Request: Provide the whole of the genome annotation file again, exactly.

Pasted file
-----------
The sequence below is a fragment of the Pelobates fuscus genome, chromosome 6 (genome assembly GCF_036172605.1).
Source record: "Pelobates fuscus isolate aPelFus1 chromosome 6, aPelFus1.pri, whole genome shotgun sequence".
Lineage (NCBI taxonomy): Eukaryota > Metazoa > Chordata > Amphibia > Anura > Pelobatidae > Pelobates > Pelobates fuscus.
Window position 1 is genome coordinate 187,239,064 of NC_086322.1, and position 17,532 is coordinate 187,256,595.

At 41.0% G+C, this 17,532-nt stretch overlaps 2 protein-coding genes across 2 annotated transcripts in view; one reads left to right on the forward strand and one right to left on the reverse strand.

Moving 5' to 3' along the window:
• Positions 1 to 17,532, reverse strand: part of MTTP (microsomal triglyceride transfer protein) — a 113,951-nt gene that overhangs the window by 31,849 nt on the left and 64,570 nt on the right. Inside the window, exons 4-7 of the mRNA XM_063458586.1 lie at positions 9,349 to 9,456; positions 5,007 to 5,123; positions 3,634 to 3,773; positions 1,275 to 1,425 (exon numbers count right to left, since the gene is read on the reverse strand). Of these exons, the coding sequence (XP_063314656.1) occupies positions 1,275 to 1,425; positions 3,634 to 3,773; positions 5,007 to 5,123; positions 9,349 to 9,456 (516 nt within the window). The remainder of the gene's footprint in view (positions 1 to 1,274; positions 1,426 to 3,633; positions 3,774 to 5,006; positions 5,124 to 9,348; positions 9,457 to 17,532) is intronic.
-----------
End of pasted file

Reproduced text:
The sequence below is a fragment of the Pelobates fuscus genome, chromosome 6 (genome assembly GCF_036172605.1).
Source record: "Pelobates fuscus isolate aPelFus1 chromosome 6, aPelFus1.pri, whole genome shotgun sequence".
Lineage (NCBI taxonomy): Eukaryota > Metazoa > Chordata > Amphibia > Anura > Pelobatidae > Pelobates > Pelobates fuscus.
Window position 1 is genome coordinate 187,239,064 of NC_086322.1, and position 17,532 is coordinate 187,256,595.

At 41.0% G+C, this 17,532-nt stretch overlaps 2 protein-coding genes across 2 annotated transcripts in view; one reads left to right on the forward strand and one right to left on the reverse strand.

Moving 5' to 3' along the window:
• Positions 1 to 17,532, reverse strand: part of MTTP (microsomal triglyceride transfer protein) — a 113,951-nt gene that overhangs the window by 31,849 nt on the left and 64,570 nt on the right. Inside the window, exons 4-7 of the mRNA XM_063458586.1 lie at positions 9,349 to 9,456; positions 5,007 to 5,123; positions 3,634 to 3,773; positions 1,275 to 1,425 (exon numbers count right to left, since the gene is read on the reverse strand). Of these exons, the coding sequence (XP_063314656.1) occupies positions 1,275 to 1,425; positions 3,634 to 3,773; positions 5,007 to 5,123; positions 9,349 to 9,456 (516 nt within the window). The remainder of the gene's footprint in view (positions 1 to 1,274; positions 1,426 to 3,633; positions 3,774 to 5,006; positions 5,124 to 9,348; positions 9,457 to 17,532) is intronic.